The Opera Theatre of Northern Virginia has a perfectly delightful production of Offenbach's "La Perichole" on its hands. It opened at the Thomas Jefferson Community Theatre in Arlington last night and is to close after tonight's performance, but, given the lavishness of the costumes and the specific character of the set, it is reasonable to hope that the production will be mounted again soon for a longer run.
Under the direction of Terry Glaser and conducted by John Edward Niles, this performance, done in an excellent English translation, avoided the shortcomings of so many small regional operatic endeavors. The cast was uniformly strong, led by baritone Paul Berkolds, who was a marvelously funny Viceroy. Other fine performances were turned in by James Harp as Don Pedro, Joseph Myering as the first count of the bedchamber, and the two crossed, if not star-crossed, lovers, Kristine Miller as Perichole and Michael Fiacco as her humorless Paquillo.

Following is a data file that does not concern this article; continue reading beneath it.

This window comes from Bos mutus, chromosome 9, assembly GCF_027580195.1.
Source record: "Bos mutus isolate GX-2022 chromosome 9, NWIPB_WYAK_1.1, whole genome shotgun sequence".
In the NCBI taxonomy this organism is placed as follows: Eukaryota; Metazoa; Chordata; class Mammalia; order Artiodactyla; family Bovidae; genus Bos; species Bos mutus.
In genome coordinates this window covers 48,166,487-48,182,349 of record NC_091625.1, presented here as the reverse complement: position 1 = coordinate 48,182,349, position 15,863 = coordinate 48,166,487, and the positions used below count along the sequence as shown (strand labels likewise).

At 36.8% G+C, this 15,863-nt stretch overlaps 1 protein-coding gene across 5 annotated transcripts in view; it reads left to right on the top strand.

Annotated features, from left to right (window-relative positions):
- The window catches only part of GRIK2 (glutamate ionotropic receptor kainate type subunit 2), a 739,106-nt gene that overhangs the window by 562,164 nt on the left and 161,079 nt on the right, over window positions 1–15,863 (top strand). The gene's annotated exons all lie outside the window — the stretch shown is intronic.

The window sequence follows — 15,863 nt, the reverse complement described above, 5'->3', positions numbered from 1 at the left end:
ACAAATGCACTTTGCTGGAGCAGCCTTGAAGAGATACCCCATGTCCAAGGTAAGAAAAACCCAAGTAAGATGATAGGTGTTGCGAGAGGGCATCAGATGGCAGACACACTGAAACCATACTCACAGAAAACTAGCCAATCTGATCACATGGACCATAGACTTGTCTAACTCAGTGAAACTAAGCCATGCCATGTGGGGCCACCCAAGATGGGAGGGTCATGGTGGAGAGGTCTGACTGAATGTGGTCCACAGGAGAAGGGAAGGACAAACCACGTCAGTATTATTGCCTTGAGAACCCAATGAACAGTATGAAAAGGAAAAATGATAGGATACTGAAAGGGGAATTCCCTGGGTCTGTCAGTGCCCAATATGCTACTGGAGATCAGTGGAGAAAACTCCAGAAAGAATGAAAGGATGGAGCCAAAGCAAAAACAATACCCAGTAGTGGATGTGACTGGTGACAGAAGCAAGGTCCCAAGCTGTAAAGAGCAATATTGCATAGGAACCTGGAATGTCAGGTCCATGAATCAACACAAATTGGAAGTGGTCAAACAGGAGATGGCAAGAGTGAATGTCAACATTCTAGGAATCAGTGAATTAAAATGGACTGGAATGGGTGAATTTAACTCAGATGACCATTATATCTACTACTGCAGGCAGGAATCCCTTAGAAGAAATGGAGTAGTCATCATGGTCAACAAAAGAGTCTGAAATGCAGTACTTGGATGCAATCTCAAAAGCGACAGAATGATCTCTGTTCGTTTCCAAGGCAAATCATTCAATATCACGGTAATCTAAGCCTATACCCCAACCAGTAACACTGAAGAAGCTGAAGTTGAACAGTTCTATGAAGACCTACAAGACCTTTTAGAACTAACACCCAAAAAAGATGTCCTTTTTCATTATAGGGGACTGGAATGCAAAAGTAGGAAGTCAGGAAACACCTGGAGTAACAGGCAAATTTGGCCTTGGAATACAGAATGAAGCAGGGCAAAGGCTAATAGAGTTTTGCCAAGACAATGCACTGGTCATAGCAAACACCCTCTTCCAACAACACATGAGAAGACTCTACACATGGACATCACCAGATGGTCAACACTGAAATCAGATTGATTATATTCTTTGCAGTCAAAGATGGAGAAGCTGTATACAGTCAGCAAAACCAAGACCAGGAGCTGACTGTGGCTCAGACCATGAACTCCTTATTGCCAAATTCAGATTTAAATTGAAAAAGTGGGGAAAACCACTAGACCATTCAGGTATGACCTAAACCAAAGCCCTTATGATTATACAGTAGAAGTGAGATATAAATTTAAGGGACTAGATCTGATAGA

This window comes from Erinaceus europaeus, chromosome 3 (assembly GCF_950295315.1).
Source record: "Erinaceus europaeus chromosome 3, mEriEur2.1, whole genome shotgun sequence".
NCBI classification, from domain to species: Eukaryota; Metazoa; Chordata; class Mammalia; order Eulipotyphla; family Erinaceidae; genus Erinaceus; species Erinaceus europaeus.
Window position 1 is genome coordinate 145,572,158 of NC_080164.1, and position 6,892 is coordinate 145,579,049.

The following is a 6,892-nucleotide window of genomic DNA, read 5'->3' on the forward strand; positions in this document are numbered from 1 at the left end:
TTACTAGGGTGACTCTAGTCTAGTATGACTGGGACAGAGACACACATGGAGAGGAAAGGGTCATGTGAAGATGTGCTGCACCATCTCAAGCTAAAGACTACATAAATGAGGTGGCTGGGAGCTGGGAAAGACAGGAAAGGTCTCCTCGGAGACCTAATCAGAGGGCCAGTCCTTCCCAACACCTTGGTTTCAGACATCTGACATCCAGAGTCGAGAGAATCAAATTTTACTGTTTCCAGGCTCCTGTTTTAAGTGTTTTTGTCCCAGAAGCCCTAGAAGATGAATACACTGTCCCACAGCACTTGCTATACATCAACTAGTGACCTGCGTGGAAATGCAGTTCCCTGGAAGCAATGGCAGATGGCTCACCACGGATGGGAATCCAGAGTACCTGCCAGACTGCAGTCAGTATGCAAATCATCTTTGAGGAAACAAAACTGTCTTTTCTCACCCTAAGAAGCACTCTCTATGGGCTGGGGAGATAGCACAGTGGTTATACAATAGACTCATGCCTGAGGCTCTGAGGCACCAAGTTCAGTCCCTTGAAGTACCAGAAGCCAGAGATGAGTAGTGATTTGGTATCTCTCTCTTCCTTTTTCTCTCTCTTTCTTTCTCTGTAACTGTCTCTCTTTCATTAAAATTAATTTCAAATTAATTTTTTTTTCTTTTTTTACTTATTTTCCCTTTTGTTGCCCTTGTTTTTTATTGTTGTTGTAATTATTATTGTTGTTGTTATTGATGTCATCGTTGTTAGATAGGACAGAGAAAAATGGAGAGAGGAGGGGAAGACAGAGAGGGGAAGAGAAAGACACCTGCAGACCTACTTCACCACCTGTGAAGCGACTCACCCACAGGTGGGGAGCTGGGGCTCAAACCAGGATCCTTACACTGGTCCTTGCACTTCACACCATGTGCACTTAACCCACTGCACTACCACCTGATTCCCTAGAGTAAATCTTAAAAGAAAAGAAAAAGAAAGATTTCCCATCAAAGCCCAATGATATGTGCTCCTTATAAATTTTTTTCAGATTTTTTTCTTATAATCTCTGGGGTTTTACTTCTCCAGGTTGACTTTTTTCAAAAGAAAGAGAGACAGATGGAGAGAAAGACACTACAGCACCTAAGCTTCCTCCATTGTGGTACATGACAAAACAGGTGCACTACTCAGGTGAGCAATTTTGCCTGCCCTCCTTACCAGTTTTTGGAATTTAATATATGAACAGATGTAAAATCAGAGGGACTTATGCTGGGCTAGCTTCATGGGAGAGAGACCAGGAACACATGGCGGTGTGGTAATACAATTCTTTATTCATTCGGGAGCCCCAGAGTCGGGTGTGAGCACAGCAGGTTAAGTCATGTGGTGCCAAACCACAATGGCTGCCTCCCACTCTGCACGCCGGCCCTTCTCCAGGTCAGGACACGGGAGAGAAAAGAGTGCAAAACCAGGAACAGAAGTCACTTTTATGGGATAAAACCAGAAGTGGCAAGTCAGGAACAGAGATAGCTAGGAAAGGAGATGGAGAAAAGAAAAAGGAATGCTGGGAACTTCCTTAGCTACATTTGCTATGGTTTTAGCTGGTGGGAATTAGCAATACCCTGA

Niles assembled a reliable small orchestra that sounded well rehearsed. The dancing was smooth and the chorus business uniformly well conceived. The lighting, particulary in the dungeon scene, was highly effective.
Offenbach was a superb humorist who exploited the full range of comic metaphors of his time. The attractive thing about this production was how successfully these well-worn idioms were integrated with fresh comic turns. That it all worked so well is a testimony to imaginative direction, splendid acting, and energy that suffused the whole production.